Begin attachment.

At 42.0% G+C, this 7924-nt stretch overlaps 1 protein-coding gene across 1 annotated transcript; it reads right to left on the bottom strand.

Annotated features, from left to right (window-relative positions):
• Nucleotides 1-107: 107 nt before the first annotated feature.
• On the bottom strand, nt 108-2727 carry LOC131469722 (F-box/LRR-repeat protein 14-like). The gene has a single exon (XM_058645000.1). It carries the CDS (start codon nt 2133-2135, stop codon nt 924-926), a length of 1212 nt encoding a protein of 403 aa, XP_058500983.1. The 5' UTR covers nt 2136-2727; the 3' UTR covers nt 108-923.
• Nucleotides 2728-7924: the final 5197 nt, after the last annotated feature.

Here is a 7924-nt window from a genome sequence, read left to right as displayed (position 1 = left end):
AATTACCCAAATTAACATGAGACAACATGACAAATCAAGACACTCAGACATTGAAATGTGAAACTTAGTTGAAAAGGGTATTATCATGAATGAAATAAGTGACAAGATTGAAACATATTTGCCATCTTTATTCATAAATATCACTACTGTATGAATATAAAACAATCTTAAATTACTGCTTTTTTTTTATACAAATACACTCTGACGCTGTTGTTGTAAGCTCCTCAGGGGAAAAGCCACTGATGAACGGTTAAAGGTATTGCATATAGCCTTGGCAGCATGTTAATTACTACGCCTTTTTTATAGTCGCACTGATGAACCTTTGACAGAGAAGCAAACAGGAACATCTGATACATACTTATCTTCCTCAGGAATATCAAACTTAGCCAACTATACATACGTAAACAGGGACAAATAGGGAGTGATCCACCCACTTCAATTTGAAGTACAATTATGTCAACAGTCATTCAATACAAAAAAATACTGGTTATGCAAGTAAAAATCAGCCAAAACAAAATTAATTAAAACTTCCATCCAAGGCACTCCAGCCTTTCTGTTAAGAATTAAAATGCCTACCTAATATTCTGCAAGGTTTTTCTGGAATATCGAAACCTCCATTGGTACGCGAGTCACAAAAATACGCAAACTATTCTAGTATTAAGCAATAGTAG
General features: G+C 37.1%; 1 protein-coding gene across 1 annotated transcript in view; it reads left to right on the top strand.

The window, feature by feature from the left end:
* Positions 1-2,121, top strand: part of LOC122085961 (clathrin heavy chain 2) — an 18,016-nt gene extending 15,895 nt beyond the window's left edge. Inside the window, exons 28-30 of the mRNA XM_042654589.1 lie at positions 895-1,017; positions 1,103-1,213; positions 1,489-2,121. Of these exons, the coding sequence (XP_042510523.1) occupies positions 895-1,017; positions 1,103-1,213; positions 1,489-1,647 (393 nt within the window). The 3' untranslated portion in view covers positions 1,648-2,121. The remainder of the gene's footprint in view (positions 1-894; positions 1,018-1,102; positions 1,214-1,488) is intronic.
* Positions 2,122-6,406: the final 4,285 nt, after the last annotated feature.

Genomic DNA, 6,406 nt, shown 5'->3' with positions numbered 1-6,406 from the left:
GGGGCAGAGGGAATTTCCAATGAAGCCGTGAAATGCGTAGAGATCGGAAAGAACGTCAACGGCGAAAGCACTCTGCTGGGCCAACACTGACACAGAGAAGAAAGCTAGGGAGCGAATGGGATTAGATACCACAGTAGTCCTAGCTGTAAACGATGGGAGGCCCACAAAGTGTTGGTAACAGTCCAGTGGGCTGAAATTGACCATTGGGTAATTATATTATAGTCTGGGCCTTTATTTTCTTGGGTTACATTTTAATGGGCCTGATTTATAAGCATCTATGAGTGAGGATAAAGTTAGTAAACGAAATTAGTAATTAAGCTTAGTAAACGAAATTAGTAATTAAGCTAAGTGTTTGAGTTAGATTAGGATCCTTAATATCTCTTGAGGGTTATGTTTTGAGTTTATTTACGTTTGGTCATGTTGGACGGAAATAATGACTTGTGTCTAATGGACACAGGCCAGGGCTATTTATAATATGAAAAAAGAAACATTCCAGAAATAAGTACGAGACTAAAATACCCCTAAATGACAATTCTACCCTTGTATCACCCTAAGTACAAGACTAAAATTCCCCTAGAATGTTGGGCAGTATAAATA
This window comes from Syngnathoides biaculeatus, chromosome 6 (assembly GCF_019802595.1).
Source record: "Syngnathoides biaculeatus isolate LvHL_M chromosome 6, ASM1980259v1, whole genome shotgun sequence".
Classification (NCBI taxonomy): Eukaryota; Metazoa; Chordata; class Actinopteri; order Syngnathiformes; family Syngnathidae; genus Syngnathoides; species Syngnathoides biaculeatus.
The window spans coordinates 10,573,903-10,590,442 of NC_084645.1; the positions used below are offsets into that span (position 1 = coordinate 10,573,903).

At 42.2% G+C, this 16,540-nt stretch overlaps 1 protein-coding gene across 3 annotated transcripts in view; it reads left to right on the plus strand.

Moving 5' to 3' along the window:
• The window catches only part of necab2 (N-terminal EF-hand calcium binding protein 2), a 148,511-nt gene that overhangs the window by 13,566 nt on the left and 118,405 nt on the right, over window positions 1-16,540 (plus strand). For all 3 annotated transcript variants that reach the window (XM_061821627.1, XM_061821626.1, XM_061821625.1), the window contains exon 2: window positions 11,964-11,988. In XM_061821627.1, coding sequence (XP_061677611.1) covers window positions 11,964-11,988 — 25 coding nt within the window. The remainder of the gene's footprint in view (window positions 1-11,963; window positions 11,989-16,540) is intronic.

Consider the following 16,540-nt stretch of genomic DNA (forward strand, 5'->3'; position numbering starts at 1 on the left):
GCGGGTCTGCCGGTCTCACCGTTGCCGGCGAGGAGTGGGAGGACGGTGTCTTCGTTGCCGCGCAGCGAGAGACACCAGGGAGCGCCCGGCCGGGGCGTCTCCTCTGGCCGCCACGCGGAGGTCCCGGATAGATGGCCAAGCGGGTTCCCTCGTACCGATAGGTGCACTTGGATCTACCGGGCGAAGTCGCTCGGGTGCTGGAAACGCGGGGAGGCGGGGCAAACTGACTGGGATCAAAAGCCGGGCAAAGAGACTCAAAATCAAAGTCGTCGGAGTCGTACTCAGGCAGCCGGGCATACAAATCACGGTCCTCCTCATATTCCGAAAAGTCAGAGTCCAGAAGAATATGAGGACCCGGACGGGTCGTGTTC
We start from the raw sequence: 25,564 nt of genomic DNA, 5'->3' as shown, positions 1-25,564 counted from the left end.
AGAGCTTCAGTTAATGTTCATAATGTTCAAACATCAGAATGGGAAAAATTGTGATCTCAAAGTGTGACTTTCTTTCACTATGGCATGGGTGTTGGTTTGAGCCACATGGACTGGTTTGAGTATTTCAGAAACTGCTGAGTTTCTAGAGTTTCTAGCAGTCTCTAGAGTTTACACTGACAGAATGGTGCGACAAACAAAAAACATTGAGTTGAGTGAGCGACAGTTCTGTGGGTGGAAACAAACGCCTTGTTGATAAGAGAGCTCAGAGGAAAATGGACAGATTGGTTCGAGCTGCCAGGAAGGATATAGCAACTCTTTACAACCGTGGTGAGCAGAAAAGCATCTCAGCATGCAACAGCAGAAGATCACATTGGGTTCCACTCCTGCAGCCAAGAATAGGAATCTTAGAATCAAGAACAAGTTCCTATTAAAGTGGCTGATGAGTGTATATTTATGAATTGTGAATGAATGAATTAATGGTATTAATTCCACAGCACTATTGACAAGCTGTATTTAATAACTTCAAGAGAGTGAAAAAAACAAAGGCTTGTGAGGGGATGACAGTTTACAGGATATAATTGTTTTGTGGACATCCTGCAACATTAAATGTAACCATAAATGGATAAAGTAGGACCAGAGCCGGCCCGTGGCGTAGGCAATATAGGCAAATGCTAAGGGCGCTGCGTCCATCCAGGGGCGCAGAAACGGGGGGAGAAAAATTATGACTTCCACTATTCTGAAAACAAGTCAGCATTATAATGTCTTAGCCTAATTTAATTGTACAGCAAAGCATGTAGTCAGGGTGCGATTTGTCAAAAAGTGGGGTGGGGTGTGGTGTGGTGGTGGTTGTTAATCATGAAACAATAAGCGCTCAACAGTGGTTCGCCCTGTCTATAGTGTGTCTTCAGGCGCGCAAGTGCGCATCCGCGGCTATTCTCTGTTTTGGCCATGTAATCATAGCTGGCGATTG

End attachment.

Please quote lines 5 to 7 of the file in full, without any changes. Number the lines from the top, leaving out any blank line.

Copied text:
• Nucleotides 2728-7924: the final 5197 nt, after the last annotated feature.

Here is a 7924-nt window from a genome sequence, read left to right as displayed (position 1 = left end):
AATTACCCAAATTAACATGAGACAACATGACAAATCAAGACACTCAGACATTGAAATGTGAAACTTAGTTGAAAAGGGTATTATCATGAATGAAATAAGTGACAAGATTGAAACATATTTGCCATCTTTATTCATAAATATCACTACTGTATGAATATAAAACAATCTTAAATTACTGCTTTTTTTTTATACAAATACACTCTGACGCTGTTGTTGTAAGCTCCTCAGGGGAAAAGCCACTGATGAACGGTTAAAGGTATTGCATATAGCCTTGGCAGCATGTTAATTACTACGCCTTTTTTATAGTCGCACTGATGAACCTTTGACAGAGAAGCAAACAGGAACATCTGATACATACTTATCTTCCTCAGGAATATCAAACTTAGCCAACTATACATACGTAAACAGGGACAAATAGGGAGTGATCCACCCACTTCAATTTGAAGTACAATTATGTCAACAGTCATTCAATACAAAAAAATACTGGTTATGCAAGTAAAAATCAGCCAAAACAAAATTAATTAAAACTTCCATCCAAGGCACTCCAGCCTTTCTGTTAAGAATTAAAATGCCTACCTAATATTCTGCAAGGTTTTTCTGGAATATCGAAACCTCCATTGGTACGCGAGTCACAAAAATACGCAAACTATTCTAGTATTAAGCAATAGTAG